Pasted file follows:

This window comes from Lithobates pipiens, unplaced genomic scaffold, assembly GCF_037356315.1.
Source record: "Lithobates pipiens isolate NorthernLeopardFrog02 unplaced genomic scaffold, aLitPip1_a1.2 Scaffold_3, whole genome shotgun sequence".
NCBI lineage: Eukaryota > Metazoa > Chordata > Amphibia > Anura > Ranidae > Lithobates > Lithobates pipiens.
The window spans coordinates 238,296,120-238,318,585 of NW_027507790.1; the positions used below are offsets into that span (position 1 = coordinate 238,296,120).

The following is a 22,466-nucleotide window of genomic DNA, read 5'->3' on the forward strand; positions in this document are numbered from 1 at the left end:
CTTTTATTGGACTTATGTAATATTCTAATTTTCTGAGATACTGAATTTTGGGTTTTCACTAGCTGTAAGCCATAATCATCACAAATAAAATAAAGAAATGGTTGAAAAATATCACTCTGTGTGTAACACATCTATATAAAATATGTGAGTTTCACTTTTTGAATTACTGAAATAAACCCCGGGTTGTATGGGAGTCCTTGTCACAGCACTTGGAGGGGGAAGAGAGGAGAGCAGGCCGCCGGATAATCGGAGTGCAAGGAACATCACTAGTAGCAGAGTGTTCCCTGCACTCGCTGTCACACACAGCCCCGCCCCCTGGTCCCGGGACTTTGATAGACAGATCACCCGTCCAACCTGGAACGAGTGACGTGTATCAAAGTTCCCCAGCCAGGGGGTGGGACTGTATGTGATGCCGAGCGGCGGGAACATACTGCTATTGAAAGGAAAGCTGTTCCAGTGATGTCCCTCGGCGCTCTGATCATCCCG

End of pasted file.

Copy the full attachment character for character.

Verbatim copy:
This window comes from Lithobates pipiens, unplaced genomic scaffold, assembly GCF_037356315.1.
Source record: "Lithobates pipiens isolate NorthernLeopardFrog02 unplaced genomic scaffold, aLitPip1_a1.2 Scaffold_3, whole genome shotgun sequence".
NCBI lineage: Eukaryota > Metazoa > Chordata > Amphibia > Anura > Ranidae > Lithobates > Lithobates pipiens.
The window spans coordinates 238,296,120-238,318,585 of NW_027507790.1; the positions used below are offsets into that span (position 1 = coordinate 238,296,120).

The following is a 22,466-nucleotide window of genomic DNA, read 5'->3' on the forward strand; positions in this document are numbered from 1 at the left end:
CTTTTATTGGACTTATGTAATATTCTAATTTTCTGAGATACTGAATTTTGGGTTTTCACTAGCTGTAAGCCATAATCATCACAAATAAAATAAAGAAATGGTTGAAAAATATCACTCTGTGTGTAACACATCTATATAAAATATGTGAGTTTCACTTTTTGAATTACTGAAATAAACCCCGGGTTGTATGGGAGTCCTTGTCACAGCACTTGGAGGGGGAAGAGAGGAGAGCAGGCCGCCGGATAATCGGAGTGCAAGGAACATCACTAGTAGCAGAGTGTTCCCTGCACTCGCTGTCACACACAGCCCCGCCCCCTGGTCCCGGGACTTTGATAGACAGATCACCCGTCCAACCTGGAACGAGTGACGTGTATCAAAGTTCCCCAGCCAGGGGGTGGGACTGTATGTGATGCCGAGCGGCGGGAACATACTGCTATTGAAAGGAAAGCTGTTCCAGTGATGTCCCTCGGCGCTCTGATCATCCCG